US Cities Are Failing Their Female Cyclists

According to a recent article from Bloomberg City Lab, women are much more likely to go to spin class than they are to ride a bike outdoors. Is America’s infrastructure failing to meet women’s needs?

America’s bike infrastructure isn’t meeting women’s needs. With a flood of government funding and surging e-bike popularity, now’s the time to invest.

In the late 1880s, Victorian women became early adopters of the contemporary bicycle, and began to shed their corsets for bloomers. In 1896, American suffragette Susan B. Anthony wrote

“I think [the bicycle] has done more to emancipate women than any one thing in the world. I rejoice every time I see a woman ride by on a bike. It gives her a feeling of self-reliance and independence the moment she takes her seat; and away she goes, the picture of untrammeled womanhood.”

These early women cyclists helped cultivate the image of the “New Woman” — able to ride away from her household chores and oppression. Bike culture spawned a whole sartorial movement, chronicled through attractive ads of women in slick cycling gear.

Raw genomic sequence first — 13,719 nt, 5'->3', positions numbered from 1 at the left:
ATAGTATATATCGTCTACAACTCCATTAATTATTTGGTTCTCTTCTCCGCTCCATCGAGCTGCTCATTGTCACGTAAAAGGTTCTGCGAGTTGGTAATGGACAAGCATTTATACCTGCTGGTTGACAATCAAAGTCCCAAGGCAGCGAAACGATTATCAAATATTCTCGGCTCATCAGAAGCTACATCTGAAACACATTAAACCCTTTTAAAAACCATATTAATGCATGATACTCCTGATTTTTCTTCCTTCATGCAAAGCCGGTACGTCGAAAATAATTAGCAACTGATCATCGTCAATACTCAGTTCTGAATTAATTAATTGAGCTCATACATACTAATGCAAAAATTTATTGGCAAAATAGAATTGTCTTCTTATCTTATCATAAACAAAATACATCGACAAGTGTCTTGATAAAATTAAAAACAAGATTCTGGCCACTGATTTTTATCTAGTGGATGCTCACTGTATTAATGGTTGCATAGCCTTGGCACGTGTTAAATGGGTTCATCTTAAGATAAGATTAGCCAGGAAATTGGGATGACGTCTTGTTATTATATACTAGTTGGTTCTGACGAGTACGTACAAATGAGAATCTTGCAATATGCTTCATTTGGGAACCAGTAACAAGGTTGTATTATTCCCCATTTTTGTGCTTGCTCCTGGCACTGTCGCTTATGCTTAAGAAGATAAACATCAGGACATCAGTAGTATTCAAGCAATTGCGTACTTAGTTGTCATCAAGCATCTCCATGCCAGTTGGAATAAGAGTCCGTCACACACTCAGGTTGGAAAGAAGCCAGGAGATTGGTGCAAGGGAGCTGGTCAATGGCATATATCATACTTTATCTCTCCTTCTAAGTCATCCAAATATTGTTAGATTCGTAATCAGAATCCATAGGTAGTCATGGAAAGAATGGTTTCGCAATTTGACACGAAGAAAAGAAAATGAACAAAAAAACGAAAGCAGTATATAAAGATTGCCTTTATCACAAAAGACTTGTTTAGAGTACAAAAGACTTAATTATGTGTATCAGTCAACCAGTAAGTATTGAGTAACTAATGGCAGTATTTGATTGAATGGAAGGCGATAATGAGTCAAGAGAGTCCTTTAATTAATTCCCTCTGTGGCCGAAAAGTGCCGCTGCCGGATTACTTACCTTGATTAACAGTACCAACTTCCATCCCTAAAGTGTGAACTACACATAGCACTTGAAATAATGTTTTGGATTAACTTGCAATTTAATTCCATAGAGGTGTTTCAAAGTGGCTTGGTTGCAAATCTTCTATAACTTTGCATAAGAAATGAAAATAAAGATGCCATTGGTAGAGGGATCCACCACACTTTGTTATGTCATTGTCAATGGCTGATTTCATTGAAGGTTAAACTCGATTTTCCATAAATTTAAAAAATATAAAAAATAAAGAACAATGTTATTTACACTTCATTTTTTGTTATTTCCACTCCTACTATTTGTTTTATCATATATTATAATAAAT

Why are US cities failing their female cyclists?

The answer is safety and social norms. After moving back to New York, I remember my first harrowing attempt to bike from Williamsburg to the Financial District, where I was working. I was berated by a driver who had parked in a bike lane, and had multiple near-death-by-car-door experiences. I was one of only a few women on the road as I dodged between cars and speeding men. When I finally arrived, I chained up my bike next to the Charging Bull, only to find it stolen by the evening.

Of course, safety concerns impact all genders, but research has found that women are more risk-averse in their decision of whether to bike. They have a right to be worried, according to Laura Fox, the former general manager of Citi Bike, the nation’s largest bike share program: One study showed that drivers are three times more likely to encroach on a female cyclist’s space than a male’s.

Basically, to change urban female cycling habits, we also need a campaign to convince American women that they can safely carry their kids, groceries and laptops by bike — and that they will still look put together at the end of their trip.

Read more about how eBikes, bike lanes and public image is changing in the full article at